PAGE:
When Jacob Rees Mogg MP attacks the green belt as a ‘corset’ that restricts the housing market, and that by loosening this garment, the market could ‘breathe by at least 25%’, one can either react in fury at the latest Rees-Mogg outburst, or sit up and think: Oh, that’s not what I expected to hear from a Conservative MP with lots of green belt in his own constituency.
Jacob went on: ‘I think the biggest challenge facing us at the moment is housing’, which is also rather interesting given his interest in Brexit.
So the big question is why the new stance? Why has Jacob Rees-Mogg seen the light, and will this rub off on other more nimby-ish Conservative MPs.
A very senior Conservative Minister in the housing department told us earlier this year that the election last year was a turning point: “Before the election, I was hearing in the Commons tea rooms the need to stop housing to pacify constituents. After the election, all I was hearing was that electoral success lies in allowing more housing.”
The Government announced plans to build 300,000 new homes a year, never achieved since the 1960s; with the new housing secretary, James Brokenshire, announcing the new garden communities programme in August, with projects ranging in size from 10,000 to 40,000 homes.
Just 2.27% of England is actually built on and a mere 10.6% of England is classified as urban. And that tenth isn’t all concrete: it includes parks, golf courses, gardens, canals, reservoirs and so on.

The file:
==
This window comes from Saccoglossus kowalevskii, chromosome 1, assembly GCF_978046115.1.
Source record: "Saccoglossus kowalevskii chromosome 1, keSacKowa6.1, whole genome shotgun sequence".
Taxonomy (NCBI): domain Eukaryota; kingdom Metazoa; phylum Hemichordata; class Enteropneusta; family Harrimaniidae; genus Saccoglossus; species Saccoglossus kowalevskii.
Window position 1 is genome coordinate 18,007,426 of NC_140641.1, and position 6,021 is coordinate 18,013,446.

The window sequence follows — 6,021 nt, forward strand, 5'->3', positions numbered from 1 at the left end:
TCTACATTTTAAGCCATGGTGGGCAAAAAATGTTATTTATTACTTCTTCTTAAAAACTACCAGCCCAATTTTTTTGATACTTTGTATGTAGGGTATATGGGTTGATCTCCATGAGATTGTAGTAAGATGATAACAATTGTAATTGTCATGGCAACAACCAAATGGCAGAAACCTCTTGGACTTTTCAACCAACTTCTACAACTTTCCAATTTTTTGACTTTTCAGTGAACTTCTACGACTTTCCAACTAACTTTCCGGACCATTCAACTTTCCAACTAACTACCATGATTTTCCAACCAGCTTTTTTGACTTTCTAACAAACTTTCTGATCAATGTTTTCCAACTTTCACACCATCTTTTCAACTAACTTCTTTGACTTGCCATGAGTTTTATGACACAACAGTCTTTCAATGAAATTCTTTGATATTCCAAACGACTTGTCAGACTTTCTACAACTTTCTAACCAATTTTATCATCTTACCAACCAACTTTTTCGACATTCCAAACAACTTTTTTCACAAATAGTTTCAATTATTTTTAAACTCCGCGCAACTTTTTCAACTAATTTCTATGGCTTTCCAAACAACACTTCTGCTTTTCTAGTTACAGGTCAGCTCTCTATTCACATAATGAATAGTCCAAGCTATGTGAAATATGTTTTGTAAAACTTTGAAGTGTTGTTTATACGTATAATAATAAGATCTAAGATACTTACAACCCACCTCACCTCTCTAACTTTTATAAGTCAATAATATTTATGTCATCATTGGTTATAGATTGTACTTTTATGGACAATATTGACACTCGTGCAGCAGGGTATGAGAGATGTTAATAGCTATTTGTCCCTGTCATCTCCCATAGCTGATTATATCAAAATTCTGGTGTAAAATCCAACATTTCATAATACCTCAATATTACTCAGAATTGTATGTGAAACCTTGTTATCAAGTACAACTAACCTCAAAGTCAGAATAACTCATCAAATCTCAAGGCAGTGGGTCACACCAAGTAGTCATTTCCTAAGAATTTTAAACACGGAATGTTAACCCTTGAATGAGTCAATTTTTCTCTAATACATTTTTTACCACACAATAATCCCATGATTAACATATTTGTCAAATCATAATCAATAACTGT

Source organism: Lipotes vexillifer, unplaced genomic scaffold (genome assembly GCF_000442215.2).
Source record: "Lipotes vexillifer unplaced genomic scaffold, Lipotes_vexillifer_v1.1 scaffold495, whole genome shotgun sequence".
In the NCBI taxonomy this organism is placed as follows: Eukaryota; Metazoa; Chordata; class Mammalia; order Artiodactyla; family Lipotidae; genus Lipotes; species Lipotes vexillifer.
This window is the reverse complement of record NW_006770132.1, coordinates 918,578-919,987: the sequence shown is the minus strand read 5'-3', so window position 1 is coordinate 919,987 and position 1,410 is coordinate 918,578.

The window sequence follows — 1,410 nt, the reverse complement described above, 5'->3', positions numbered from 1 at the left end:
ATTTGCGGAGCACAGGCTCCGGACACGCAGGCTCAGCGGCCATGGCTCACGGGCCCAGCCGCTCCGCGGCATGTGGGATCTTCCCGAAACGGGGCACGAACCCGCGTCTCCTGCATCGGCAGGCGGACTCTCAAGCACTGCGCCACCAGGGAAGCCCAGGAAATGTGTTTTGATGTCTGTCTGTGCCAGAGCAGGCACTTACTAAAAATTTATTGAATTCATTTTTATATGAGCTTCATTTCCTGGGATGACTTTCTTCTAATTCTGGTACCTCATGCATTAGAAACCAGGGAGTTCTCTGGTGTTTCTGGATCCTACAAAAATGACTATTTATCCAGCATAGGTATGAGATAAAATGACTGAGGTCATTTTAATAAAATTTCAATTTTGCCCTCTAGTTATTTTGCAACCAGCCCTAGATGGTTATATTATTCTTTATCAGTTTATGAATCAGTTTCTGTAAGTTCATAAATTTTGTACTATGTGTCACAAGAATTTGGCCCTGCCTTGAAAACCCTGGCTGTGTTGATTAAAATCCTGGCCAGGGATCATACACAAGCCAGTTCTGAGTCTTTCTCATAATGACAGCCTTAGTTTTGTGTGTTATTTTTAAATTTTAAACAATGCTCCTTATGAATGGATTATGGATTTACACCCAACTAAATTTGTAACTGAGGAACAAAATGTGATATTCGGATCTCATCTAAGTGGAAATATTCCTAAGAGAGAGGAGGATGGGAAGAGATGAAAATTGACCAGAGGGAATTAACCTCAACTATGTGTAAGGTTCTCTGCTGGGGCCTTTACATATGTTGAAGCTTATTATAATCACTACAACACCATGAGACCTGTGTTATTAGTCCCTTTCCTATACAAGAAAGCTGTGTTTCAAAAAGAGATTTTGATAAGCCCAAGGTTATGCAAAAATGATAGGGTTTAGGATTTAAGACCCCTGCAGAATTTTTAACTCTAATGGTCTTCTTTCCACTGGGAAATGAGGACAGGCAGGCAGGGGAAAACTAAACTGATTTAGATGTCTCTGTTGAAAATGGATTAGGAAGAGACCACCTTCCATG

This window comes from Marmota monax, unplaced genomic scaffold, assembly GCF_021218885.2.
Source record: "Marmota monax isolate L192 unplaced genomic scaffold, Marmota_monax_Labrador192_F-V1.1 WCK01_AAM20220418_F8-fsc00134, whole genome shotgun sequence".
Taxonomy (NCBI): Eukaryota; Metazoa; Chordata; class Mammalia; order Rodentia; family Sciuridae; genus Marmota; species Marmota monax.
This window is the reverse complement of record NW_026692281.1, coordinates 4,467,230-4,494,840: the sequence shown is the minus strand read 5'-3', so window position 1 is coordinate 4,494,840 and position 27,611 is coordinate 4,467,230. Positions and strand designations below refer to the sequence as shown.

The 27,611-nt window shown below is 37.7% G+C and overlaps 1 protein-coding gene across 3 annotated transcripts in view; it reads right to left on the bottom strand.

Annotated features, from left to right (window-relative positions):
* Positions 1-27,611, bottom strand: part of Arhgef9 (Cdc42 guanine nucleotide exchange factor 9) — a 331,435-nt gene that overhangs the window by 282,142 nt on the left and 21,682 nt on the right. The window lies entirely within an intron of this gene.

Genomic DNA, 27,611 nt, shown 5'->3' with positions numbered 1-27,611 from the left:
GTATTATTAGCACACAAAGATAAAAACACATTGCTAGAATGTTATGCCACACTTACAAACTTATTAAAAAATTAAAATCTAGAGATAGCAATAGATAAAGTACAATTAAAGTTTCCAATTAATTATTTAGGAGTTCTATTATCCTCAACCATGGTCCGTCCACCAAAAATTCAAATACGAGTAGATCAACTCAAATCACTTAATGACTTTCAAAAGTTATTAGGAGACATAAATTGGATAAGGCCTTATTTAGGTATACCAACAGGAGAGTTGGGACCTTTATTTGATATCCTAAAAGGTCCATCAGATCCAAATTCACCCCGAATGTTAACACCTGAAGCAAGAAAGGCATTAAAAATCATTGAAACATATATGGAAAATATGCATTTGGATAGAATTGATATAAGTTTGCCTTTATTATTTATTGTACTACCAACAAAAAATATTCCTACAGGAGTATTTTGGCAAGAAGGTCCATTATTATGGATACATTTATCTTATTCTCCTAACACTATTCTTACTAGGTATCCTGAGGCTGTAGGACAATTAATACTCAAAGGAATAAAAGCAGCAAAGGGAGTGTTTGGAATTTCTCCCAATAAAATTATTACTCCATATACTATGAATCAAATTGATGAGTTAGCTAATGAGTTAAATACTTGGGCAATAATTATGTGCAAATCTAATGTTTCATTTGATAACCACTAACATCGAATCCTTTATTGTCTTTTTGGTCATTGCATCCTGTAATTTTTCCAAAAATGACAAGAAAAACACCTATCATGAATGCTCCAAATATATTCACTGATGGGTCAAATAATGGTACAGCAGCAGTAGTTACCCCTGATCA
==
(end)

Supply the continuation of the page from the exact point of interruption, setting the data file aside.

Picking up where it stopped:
The LSE claim that if we let London expand by one mile into the scrubby green belt within the M25, we could add a million new homes. That might upset a few people in the Surrey and Sussex commuter-belt.
MPs, in some instances, are becoming more open to the idea of redefining the Green Belt to let themselves meet their targets. A report from the Campaign to Protect Rural England in August showed plans for almost 460,000 homes have been pencilled in for green belt land since 2013.
Does this new realism rub off onto local councillors? That’s debatable. Cherwell District Council approved 4,000 green belt homes, earlier this year, despite 1,500 objections. Cllr Colin Clarke, their lead member for planning, said: “I do appreciate the fact that the objectors had some major concerns, but at the end of the day I think the right decision was made and had to be made”. But the majority of councils are far more protective, particularly in their own backyard. Cllr Colin Smith, the leader of Bromley, reiterates that the Green Belt is something his council is “totally committed to defending”.
At Thorncliffe, we’re happy to help identify YIMBYs – the people who say “Yes, In My Back Yard”. And we’re happy to help you identify those MPs who feel likewise, and perhaps persuade certain councillors that the need for housing trounces the need for green belt protection at all costs.
Get in touch.